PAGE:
utopianemo's picture

Rap has been around since the 70's. 40 years. I started listening to it in the mid-80's(along with rock and pop and everything else), and I'm still listening to it today. People of my generation still listen to it today. Granted, I'd be just as happy listening to U2 or Zepplin or Rachmaninov or Ryuichi Sakamoto. But there is a lot of very good rap, and I enjoy listening to it.

Speaking of music that is lousy and makes you feel bad.....to me, that sounds a lot like Ozzy and Kiss and a lot of the music from that era. That stuff is still going strong.....I respect your sentiment, but it sounds exactly what every generation says about the music that follows.

Todd Sauve's picture

Hi,

Yes, I just turned 59 today, so is that old to you? Not to me except that I hurt a lot more physically anymore! Ha, ha! And I am far more conservative on social issues than I used to be but that comes from growing mature and seeing what harm modern morals do to people and society as a whole.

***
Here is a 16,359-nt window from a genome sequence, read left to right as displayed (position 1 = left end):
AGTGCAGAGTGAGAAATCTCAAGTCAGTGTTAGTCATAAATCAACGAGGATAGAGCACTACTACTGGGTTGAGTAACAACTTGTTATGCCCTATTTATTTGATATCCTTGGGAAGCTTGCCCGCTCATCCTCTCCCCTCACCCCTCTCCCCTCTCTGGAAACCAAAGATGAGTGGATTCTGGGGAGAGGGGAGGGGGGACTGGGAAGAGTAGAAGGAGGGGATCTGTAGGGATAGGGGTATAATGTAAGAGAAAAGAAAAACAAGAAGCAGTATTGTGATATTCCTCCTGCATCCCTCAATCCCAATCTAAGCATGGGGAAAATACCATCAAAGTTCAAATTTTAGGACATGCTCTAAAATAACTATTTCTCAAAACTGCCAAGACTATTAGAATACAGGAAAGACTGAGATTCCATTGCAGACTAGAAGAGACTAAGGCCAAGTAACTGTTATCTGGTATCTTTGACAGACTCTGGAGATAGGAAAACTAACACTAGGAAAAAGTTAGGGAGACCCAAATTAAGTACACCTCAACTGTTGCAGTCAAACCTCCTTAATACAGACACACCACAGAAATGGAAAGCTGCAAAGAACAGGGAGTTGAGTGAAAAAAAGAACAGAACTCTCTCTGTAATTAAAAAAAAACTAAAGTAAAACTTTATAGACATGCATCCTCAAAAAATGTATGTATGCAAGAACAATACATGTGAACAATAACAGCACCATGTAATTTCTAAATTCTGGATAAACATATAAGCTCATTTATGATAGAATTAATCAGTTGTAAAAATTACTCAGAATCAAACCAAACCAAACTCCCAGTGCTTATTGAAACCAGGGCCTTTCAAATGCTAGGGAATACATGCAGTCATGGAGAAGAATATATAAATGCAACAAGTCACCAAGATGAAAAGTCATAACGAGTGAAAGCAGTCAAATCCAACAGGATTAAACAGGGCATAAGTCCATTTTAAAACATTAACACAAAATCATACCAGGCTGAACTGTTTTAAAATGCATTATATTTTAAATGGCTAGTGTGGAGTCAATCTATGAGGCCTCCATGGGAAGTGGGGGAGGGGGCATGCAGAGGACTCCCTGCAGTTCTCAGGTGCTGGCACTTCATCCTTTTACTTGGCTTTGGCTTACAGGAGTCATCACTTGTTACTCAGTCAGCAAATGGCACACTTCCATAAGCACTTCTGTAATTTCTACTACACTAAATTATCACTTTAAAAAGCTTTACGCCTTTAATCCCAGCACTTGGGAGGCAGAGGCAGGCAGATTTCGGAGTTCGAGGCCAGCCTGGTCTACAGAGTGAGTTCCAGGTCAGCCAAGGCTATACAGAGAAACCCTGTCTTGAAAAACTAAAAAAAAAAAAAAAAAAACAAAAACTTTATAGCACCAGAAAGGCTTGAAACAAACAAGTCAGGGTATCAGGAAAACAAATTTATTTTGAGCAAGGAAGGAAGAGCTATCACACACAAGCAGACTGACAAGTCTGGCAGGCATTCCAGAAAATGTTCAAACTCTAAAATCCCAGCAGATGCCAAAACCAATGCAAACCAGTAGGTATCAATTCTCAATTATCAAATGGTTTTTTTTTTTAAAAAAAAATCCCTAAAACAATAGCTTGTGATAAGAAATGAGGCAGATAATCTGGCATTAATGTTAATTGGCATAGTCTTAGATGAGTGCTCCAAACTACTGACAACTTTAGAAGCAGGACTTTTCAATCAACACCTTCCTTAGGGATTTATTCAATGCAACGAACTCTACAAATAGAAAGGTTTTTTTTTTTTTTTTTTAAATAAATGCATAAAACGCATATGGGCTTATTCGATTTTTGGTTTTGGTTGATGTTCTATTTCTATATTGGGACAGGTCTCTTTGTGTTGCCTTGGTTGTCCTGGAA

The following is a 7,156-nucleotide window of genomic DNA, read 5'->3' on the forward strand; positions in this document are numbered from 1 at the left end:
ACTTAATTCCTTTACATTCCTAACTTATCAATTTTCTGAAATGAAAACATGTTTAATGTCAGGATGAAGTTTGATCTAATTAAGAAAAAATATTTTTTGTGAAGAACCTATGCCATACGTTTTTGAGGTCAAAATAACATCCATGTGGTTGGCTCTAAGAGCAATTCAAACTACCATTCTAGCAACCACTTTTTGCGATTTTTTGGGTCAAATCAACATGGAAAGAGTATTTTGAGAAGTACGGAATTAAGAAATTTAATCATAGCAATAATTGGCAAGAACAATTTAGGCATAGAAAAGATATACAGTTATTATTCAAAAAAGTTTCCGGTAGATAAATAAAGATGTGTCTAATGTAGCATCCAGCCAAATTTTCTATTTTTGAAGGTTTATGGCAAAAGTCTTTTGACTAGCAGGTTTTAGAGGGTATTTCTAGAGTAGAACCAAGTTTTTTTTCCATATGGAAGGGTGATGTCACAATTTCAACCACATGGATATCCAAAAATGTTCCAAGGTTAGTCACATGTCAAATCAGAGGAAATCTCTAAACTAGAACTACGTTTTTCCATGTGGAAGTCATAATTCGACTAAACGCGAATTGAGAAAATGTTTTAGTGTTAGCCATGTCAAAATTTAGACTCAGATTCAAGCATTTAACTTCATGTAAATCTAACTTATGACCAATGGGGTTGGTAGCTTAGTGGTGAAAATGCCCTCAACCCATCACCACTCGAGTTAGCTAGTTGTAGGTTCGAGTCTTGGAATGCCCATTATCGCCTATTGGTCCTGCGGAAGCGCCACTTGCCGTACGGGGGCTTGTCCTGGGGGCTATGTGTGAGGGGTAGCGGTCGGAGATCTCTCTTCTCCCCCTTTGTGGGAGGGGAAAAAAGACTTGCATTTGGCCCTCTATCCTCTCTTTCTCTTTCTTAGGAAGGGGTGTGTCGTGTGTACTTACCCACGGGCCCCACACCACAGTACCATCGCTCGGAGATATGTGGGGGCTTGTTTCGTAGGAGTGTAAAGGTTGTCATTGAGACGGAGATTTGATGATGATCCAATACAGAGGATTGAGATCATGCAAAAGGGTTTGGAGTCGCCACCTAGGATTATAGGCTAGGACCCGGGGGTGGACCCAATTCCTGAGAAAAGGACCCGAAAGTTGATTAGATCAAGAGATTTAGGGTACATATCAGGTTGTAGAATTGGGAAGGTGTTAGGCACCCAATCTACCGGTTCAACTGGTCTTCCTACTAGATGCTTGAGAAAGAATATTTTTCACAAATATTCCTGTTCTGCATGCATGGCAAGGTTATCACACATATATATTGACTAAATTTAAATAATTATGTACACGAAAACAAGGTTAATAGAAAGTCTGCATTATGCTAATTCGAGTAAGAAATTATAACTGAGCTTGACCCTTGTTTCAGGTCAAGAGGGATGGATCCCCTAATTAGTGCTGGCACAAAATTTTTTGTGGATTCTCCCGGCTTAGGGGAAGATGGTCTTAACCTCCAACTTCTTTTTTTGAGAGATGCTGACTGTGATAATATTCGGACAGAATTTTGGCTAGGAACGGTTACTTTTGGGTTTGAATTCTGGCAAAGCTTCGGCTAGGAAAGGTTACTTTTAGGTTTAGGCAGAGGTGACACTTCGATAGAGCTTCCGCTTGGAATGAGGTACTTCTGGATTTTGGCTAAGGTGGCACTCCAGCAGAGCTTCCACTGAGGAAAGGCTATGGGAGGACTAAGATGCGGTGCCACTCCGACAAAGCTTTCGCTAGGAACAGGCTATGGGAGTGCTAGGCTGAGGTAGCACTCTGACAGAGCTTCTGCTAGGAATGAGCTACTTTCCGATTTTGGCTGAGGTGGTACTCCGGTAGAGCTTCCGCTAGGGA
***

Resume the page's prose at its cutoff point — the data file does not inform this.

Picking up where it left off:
Frankly, I haven't ever heard a piece of rap or hip-hop that I would like to hear twice.

Rock and the Blues? You bet I would love to hear lots of it many times indeed. I also like classical and jazz and some "world music" and flamenco and latin. I'm not pigeon-holed but I draw the line at hate filled rap and hip-hop that is so repetitive I want to scream. And shredding in Metal drives me equally up the wall and down the other side.

drny's picture

Classic Rock will remain somewhat viable for another twenty years or so, until we (baby boomers die out).
Main stream rock was part of pop music culture. As all pop music it is meant to be generational in nature.
The only two multi generational styles of music are Classical and Jazz.